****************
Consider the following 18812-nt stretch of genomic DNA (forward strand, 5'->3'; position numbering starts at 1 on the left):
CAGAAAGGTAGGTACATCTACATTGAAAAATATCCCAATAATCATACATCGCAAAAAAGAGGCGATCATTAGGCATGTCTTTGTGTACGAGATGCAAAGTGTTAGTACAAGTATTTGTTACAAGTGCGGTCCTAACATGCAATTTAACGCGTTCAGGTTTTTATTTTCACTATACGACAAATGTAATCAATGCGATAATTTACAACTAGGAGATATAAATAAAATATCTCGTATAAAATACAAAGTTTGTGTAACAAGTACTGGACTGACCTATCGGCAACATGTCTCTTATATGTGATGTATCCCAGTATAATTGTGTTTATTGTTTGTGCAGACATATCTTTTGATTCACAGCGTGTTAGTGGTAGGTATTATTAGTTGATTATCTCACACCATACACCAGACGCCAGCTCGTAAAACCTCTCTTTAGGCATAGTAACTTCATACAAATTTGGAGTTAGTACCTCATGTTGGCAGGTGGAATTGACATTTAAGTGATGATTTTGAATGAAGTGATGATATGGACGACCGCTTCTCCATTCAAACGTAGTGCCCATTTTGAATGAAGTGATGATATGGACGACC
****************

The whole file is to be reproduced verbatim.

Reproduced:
Consider the following 18812-nt stretch of genomic DNA (forward strand, 5'->3'; position numbering starts at 1 on the left):
CAGAAAGGTAGGTACATCTACATTGAAAAATATCCCAATAATCATACATCGCAAAAAAGAGGCGATCATTAGGCATGTCTTTGTGTACGAGATGCAAAGTGTTAGTACAAGTATTTGTTACAAGTGCGGTCCTAACATGCAATTTAACGCGTTCAGGTTTTTATTTTCACTATACGACAAATGTAATCAATGCGATAATTTACAACTAGGAGATATAAATAAAATATCTCGTATAAAATACAAAGTTTGTGTAACAAGTACTGGACTGACCTATCGGCAACATGTCTCTTATATGTGATGTATCCCAGTATAATTGTGTTTATTGTTTGTGCAGACATATCTTTTGATTCACAGCGTGTTAGTGGTAGGTATTATTAGTTGATTATCTCACACCATACACCAGACGCCAGCTCGTAAAACCTCTCTTTAGGCATAGTAACTTCATACAAATTTGGAGTTAGTACCTCATGTTGGCAGGTGGAATTGACATTTAAGTGATGATTTTGAATGAAGTGATGATATGGACGACCGCTTCTCCATTCAAACGTAGTGCCCATTTTGAATGAAGTGATGATATGGACGACC